Birthday wishes are in order for Vladimir Mayakovsky, the Soviet poet whose 125 anniversary of his birth was July 19. Mayakovsky was also a painter, actor, playwright and co-founder of the Futurist movement. In case you forgot to mark the occasion by delivering a forceful poetry reading or watching one of his films, an exhibition at VDNKh offers the perfect opportunity to appreciate the poet and his legacy.

Man-artist-myth

The “100th April” exhibition is located in the pavilion under Vera Mukhina’s Worker and Collective Farm Girl monument at VDNKh. It borrows items from the State Museum of V. V. Mayakovsky to present a comprehensive picture of Mayakovsky as a man, artist and mythical figure.

The distinction between these identities is key: As Mayakovsky grew more famous, his cult image clouded the man he really was. Curator Maria Gadas writes on the exhibition website that the show is “based primarily on the desire to show Mayakovsky in real life … after his death, Vladimir Mayakovsky lost his rights to his own satire of the late 1920s, to early love poetry and private life”.

The exhibition begins with projected photos from his childhood in Georgia. At age 13, Mayakovsky moved with his family to the Russian capital in 1906 where he soon became a dedicated student activist. His revolutionary activities got him sent to prison for 11 months at the age of 16. This is when he began to write poetry.

Mayakovsky-the-writer is represented by the original typewritten and annotated copy of his poem “Conversation with a Tax Collector about Poetry” and excerpts from his many works projected onto exhibition walls. He was a poet of the street, too, and a large projection screen plays footage of contemporary actors performing pieces about Mayakovsky, continuing and reinterpreting his oral legacy.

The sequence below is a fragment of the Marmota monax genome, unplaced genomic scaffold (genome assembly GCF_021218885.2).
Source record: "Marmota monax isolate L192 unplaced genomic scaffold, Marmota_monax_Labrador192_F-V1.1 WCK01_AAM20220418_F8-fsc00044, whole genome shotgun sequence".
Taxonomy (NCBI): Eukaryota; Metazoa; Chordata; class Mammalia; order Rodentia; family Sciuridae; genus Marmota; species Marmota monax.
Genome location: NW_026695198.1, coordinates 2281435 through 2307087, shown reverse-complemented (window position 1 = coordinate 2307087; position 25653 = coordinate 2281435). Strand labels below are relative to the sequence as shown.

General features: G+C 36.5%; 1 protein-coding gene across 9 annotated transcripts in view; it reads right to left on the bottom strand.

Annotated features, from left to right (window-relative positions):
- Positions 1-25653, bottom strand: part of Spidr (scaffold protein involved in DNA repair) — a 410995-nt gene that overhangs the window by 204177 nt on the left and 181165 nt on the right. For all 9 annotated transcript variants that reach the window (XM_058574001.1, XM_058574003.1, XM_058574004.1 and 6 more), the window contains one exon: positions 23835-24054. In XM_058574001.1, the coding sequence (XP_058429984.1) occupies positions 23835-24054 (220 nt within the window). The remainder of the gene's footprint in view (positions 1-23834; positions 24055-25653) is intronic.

Images and realities

Mayakovsky’s image is also integral to his persona, starting with his early career as a broodingly handsome silent film actor in the 1910s. A collection of photographs, portraits and self-portraits catalogue the development of his first characteristic look: top hat and bright yellow bowtie. The bowtie, which he wore to shock people during readings, is on display. Especially endearing is a pair of self-portraits in which a cartoon version of him rides and chases giraffes, top hat and all.

Different, sterner images of the poet are more familiar. These are the photographs taken by avant-garde artist Alexander Rodchenko, with whom Mayakovsky collaborated on artistic projects. Taken in the mid-1920s, these portraits capture Mayakovsky with a shaved head, heavy sailor’s overcoat and gruff expression. The famous overcoat is on display, along with his Oxford shoes and favorite walking cane.

Another artistic-literary collaboration on display is the enormous ROSTA posters — propaganda posters issued by the Soviet state news agency that conveyed news items in the “proper light.” Mayakovsky collaborated with caricaturist Mikhail Cheremnykh on these poetic comic strips from 1921.

The last part of the exhibition focuses on Mayakovsky’s final years, when he grew increasingly frustrated with public expectations while the Stalinist authorities grew increasingly intolerant of his work. A final curatorial panel shares words from his suicide note: “I have no way out.”

The name of the exhibition, “The 100th April,” comes from his 1914-1915 poem, “A Cloud in Trousers”: “I have never lived with my heart up to May, / but in the life lived / there is only the hundredth April.” After suffering from depression for years, Mayakovsky shot himself on April 13, 1930. His funeral was the third most-attended in Soviet history, after Lenin’s and Stalin’s. Posthumously, he remained a voice for Soviet citizens trying to make sense of their identity in a changing society.

“The 100th April” runs until Sept. 9 and is curated in both Russian and English.

123B Prospekt Mira. Metro VDNKh. vdnh.ru/en